Head South For Warm Weather Camping

January 6, 2004
Filed under Camping Destinations, Southeast Camping, Southwest Camping, West Camping

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When I lived in Salt Lake City we came to call it the “February thaw.” For a few days in mid-winter, a warm sun shone, snow melted and blue skies chased away the gray. It was all a tease, of course. But even so, hope began rising as our thoughts turned to activities like camping and fishing — until a few days later when the season’s next storm arrived with the rock-hard thud of a block of ice.

“Enough!” you say, “I can’t take any more rain, sleet and snow!” You want to feel warm sunshine on your skin. You want to hear bacon sizzling and smell coffee perking on your trusty old camp stove. But like the groundhog that sees its shadow in February, you know it will be weeks or months before you’ll be out there again enjoying life in your RV or tent. Well, maybe you don’t need to wait.

There is warm weather camping to be done in winter. While it takes some planning and preparation (because even in warm climates, winter can be fickle) the advantages of winter camping in the southern states abound. For openers, the rewards almost always feature fewer crowds. Also, warm weather camping in winter can be found in areas that are often muggy, buggy or otherwise miserable during summer; but in winter these locations are at their benign best.

Understandably, warm-winter camping is found almost exclusively in the southern latitudes of the U.S. However, there’s no reason not to treat your camping passion to a mid-winter thaw with some warm weather camping.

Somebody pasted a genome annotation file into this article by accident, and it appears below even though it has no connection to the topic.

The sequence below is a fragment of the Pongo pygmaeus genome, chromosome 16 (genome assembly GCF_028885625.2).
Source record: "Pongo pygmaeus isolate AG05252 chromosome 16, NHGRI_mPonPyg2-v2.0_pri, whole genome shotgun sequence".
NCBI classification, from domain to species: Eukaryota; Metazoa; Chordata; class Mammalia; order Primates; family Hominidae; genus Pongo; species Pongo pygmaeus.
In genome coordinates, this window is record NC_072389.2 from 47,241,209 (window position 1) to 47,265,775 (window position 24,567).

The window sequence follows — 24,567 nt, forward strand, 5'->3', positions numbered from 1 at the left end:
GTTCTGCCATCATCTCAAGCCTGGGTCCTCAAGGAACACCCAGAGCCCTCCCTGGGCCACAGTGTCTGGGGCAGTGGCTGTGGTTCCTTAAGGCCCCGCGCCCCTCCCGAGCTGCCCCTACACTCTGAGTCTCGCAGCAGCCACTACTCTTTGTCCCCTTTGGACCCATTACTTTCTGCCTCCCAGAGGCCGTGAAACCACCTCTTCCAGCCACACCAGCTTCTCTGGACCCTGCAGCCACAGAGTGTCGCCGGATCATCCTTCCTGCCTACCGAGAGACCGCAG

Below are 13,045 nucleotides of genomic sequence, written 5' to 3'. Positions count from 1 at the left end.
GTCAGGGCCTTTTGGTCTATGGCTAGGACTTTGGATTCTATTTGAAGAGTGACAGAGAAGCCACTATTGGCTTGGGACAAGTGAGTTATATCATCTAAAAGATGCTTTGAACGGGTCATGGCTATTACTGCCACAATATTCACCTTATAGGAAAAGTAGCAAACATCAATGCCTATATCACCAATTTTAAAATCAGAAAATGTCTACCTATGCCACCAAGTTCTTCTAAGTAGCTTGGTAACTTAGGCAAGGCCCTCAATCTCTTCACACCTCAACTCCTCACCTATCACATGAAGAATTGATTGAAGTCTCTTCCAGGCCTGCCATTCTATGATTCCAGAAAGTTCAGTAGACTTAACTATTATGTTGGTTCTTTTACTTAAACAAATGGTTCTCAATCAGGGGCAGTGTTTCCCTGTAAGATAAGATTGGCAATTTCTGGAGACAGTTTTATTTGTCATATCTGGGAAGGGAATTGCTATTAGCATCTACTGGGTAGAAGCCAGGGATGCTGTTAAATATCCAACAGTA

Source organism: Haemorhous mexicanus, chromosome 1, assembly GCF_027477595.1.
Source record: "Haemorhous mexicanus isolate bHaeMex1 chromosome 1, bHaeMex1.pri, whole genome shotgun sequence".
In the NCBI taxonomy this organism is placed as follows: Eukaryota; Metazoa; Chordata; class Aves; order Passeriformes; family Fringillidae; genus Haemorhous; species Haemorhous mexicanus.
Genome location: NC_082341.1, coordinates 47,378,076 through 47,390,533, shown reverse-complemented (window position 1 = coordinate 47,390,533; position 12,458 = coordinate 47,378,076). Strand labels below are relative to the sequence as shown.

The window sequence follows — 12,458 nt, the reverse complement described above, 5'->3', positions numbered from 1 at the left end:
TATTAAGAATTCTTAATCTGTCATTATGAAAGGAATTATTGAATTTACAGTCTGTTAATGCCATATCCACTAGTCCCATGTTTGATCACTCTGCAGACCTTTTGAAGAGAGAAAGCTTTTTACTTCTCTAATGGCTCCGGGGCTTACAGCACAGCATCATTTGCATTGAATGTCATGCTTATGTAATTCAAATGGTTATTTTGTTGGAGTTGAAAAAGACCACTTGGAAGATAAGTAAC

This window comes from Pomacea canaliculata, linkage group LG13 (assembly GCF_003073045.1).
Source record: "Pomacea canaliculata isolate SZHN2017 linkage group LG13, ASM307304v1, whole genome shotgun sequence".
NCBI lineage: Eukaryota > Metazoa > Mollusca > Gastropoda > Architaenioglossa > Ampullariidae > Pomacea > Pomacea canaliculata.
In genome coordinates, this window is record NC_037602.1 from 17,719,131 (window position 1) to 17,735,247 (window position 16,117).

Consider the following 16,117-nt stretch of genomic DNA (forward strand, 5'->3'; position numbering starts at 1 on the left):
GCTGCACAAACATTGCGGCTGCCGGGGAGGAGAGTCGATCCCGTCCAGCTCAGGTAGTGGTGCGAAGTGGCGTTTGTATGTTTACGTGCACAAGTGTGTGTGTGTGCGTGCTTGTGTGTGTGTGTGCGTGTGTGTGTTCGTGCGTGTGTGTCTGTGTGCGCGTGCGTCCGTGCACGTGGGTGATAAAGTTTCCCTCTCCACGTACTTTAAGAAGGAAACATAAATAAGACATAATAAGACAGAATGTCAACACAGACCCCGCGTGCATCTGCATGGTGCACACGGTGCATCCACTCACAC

A good book store is the first place to stop on a Golden State beach camping tour. Buy the California Coastal Commission’s California Coastal Access Guide. It is, according to the Oakland Tribune, “Nothing less than a Bible” that covers the state’s entire 1100-mile-long coast, listing all public access areas — including, of course, public campgrounds.

Channel Islands National Park. Just offshore from the glamour and glitz of Santa Barbara is one of the nation’s best kept National Park Service secrets — Channel Islands National Park. Five of the eight islands in the chain are included in the park. Because the islands are isolated and relatively undeveloped, access is via plane to Santa Rosa Island or by boat to the other islands in the park. Climate is mild year-round, but be ready for wind and fog. The park’s most developed campground(15 sites) is in Water Canyon on Santa Rosa Island, a 1/4-mile hike from the airstrip (1.5 miles from the pier landing). The campground has windbreaks, running water and an “invigorating” shower. Short hikes are required to reach dry (no water) campsites on Anacapa, San Miguel, Santa Barbara and Santa Cruz Islands. All campsites have pit toilets and tables. Westernmost San Miguel Island features Point Bennett where — in winter — as many as 50,000 seals and sea lions can be viewed at protected breeding grounds. All campsites are equipped with tables and pit toilets. Reservations: 800/365-CAMP; information: 805/658-5730; nps.gov/chis.